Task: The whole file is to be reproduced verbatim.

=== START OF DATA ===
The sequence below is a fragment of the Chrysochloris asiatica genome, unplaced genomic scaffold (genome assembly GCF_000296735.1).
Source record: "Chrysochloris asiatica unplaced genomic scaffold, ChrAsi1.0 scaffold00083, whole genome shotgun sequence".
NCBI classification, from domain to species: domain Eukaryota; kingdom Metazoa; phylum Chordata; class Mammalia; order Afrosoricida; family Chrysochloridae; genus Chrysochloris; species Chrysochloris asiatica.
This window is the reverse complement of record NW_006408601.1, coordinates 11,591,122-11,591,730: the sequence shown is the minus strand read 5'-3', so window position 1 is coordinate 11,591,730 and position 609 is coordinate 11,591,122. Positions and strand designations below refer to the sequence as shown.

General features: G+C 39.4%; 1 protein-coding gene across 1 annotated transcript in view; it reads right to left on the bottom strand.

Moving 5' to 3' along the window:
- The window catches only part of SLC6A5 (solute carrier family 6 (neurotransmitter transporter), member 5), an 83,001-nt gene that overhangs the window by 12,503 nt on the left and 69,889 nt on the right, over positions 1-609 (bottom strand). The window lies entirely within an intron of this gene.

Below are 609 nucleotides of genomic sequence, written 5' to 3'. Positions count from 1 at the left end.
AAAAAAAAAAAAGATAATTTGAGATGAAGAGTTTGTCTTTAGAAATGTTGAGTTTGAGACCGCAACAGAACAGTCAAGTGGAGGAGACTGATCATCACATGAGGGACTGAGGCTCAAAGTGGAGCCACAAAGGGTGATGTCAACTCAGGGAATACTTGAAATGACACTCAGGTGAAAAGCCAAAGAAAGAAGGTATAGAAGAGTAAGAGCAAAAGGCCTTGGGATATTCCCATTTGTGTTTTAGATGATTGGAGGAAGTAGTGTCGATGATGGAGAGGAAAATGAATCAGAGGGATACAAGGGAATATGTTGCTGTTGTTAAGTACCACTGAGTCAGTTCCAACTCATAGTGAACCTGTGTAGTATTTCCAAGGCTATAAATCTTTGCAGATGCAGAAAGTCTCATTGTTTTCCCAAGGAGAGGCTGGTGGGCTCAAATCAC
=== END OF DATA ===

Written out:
The sequence below is a fragment of the Chrysochloris asiatica genome, unplaced genomic scaffold (genome assembly GCF_000296735.1).
Source record: "Chrysochloris asiatica unplaced genomic scaffold, ChrAsi1.0 scaffold00083, whole genome shotgun sequence".
NCBI classification, from domain to species: domain Eukaryota; kingdom Metazoa; phylum Chordata; class Mammalia; order Afrosoricida; family Chrysochloridae; genus Chrysochloris; species Chrysochloris asiatica.
This window is the reverse complement of record NW_006408601.1, coordinates 11,591,122-11,591,730: the sequence shown is the minus strand read 5'-3', so window position 1 is coordinate 11,591,730 and position 609 is coordinate 11,591,122. Positions and strand designations below refer to the sequence as shown.

General features: G+C 39.4%; 1 protein-coding gene across 1 annotated transcript in view; it reads right to left on the bottom strand.

Moving 5' to 3' along the window:
- The window catches only part of SLC6A5 (solute carrier family 6 (neurotransmitter transporter), member 5), an 83,001-nt gene that overhangs the window by 12,503 nt on the left and 69,889 nt on the right, over positions 1-609 (bottom strand). The window lies entirely within an intron of this gene.

Below are 609 nucleotides of genomic sequence, written 5' to 3'. Positions count from 1 at the left end.
AAAAAAAAAAAAGATAATTTGAGATGAAGAGTTTGTCTTTAGAAATGTTGAGTTTGAGACCGCAACAGAACAGTCAAGTGGAGGAGACTGATCATCACATGAGGGACTGAGGCTCAAAGTGGAGCCACAAAGGGTGATGTCAACTCAGGGAATACTTGAAATGACACTCAGGTGAAAAGCCAAAGAAAGAAGGTATAGAAGAGTAAGAGCAAAAGGCCTTGGGATATTCCCATTTGTGTTTTAGATGATTGGAGGAAGTAGTGTCGATGATGGAGAGGAAAATGAATCAGAGGGATACAAGGGAATATGTTGCTGTTGTTAAGTACCACTGAGTCAGTTCCAACTCATAGTGAACCTGTGTAGTATTTCCAAGGCTATAAATCTTTGCAGATGCAGAAAGTCTCATTGTTTTCCCAAGGAGAGGCTGGTGGGCTCAAATCAC